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Why I started a side hustle

03:26pm January 08 2019

The sharing economy is expected to grow to $US335 billion by 2025, according to some forecasts. (Getty)

Since 2011, I’ve embraced a side hustle.

An interest in living a more resourceful and sustainable life led me to use peer-to-peer platforms to rent out car roof storage pods, home cleaning equipment and a car parking space, using the profits to donate to charities.

More than the benefits that the additional income brings, I have met some really interesting people from all walks of life.

And I’m far from alone, as freelancing, gig-working and portfolio careers take off in Australia.

In fact, about 2.5 million Australians, or a quarter of the workforce, are employed on a casual basis, according to The Australian Bureau of Statistics.

But also for those people in full time employment – like myself -- looking for new experience, a sense of purpose or a little extra cash, a side hustle may be exactly what they need.

Whilst having a second job is not new, today – thanks mainly to digital technologies – the barriers have reduced. According to the nbn Side Hustle Report, more and more Australians are turning to the internet and digital technologies to expand on their hobbies and make extra income with 25 per cent of the Australians surveyed admitting to already having their own side hustle.

Efficient and scalable digital technologies have helped people create platforms and apps, research by start-up accelerator The Sharing Hub suggesting as many as seven million Australians have used the sharing economy to make and save money.

But it is not just the global platforms like Uber, Airbnb and Shopify that have helped Australians with a side-hustle. Local platforms have emerged that are helping everyday Australians to become micro-small businesses, such as Mad Paws for pet sitting, Spacer for secure, affordable and local storage, and Car Next Door for borrowing cars from real people.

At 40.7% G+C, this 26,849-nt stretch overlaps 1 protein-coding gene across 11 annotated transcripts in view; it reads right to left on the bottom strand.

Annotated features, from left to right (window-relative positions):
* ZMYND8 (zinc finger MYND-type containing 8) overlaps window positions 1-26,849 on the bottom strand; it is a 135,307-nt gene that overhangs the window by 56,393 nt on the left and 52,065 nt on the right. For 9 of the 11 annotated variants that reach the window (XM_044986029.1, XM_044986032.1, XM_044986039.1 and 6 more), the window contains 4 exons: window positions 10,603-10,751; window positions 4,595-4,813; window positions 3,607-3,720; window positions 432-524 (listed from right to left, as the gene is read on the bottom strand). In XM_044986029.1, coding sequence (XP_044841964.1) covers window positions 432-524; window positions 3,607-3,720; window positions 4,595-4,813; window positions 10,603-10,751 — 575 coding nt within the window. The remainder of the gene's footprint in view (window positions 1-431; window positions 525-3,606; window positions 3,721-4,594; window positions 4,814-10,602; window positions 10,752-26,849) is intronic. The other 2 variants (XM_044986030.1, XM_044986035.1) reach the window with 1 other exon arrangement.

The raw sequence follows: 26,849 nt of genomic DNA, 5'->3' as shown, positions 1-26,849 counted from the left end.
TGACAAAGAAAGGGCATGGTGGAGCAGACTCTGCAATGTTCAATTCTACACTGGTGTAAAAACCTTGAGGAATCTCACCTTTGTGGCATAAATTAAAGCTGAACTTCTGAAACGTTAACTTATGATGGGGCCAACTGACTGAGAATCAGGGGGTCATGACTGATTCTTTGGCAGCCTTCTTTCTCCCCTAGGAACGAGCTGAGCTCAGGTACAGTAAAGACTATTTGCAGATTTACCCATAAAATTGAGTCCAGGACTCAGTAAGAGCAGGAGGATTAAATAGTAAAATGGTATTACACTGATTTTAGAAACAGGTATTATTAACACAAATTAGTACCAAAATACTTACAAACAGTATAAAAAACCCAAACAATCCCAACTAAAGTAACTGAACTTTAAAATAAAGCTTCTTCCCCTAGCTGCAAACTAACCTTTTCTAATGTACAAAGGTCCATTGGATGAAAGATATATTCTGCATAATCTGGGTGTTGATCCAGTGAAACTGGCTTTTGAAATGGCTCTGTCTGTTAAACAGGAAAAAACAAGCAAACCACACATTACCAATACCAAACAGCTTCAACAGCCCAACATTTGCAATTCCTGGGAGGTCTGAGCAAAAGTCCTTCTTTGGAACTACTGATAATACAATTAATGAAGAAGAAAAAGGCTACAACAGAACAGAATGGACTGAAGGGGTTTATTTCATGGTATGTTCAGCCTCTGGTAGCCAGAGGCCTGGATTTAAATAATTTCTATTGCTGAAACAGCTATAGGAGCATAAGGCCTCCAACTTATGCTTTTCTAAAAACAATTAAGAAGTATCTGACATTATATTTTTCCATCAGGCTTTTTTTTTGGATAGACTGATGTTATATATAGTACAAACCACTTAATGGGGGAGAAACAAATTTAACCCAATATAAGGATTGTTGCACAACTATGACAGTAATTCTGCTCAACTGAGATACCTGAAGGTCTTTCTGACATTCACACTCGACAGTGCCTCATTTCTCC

In economic terms, the sharing economy essentially promotes “access over ownership”, where people and businesses can generate income from under-utilised assets, by renting and leasing them on a peer-to-peer basis in exchange for a fee. According to the Brooking Institute, the sharing economy market is expected to grow to $US335 billion by 2025, a huge increase from $US14bn in 2014.

A key reason is that the sharing economy excels at offering a great customer experience via digital platforms, often at a cheaper price with less friction.

Lali Wiratunga has rented out his car roof storage pod since 2011. (Provided)

According to the Sharing Hub, in NSW alone sharing economy businesses saw revenue growth of 68 per cent from an estimated $1.6 billion in 2014-15 to $2.6 billion in 2015-16. The number of people earning income through sharing economy platforms also doubled in NSW from 45,000 to 92,400.

However, in an October speech, RBA deputy governor Guy Debelle noted that getting a “handle” on the prevalence of gig economy jobs nationally was difficult, citing how the share of casual workers and people with secondary jobs hasn’t changed much in the past decade and five years, respectively. Perhaps that suggests the rise of digital platforms has help offset a decline in jobs elsewhere.

And what’s good for the economy is also good for the public purse, generating more taxable income.

The sharing economy is growing because it benefits several stakeholders. From a seller’s perspective, turning idle or underutilised assets into services provides increasing access to self-employment or side-hustle opportunities.

From a consumer’s perspective, people are able to access the lifestyle and quality they want at a lower price point.

From a community perspective, sharing platforms hold an environmental promise, contributing to lower material demand and energy usage as consumers become less reliant on private ownership. It also helps instil trust amongst community members.

Conversations with a series of Uber drivers suggest to me that beyond indulging an entrepreneurial spirit and earning some extra cash, there are also wellbeing benefits to a side hustle. A sense of control from being your own boss; growth from adapting to a new challenge; hedging against uncertainty (in an age of disruption, it’s good to have a back-up plan); stress relief by doing something that provides energy and confidence, and helping build new relationships with diverse people outside of your industry network.

Developing new income streams may not be a priority when you’re comfortable in a job. However in an age when adaptability is valued, a side hustle creates new options.

There is nothing permanent except change.

While it’s still early days for the sharing economy, the potential is clear and it is helping the world transition to one less organised around ownership of assets to one more about greater access to assets.

Lali Wiratunga is Chair of 50PLUS, a Westpac Employee Action Group which aims to create a supportive culture around the diverse needs of mature age employees. He also serves as Chair of Plate It Forward, which donates restaurant-quality meals and provides training and employment opportunities to vulnerable community members. 

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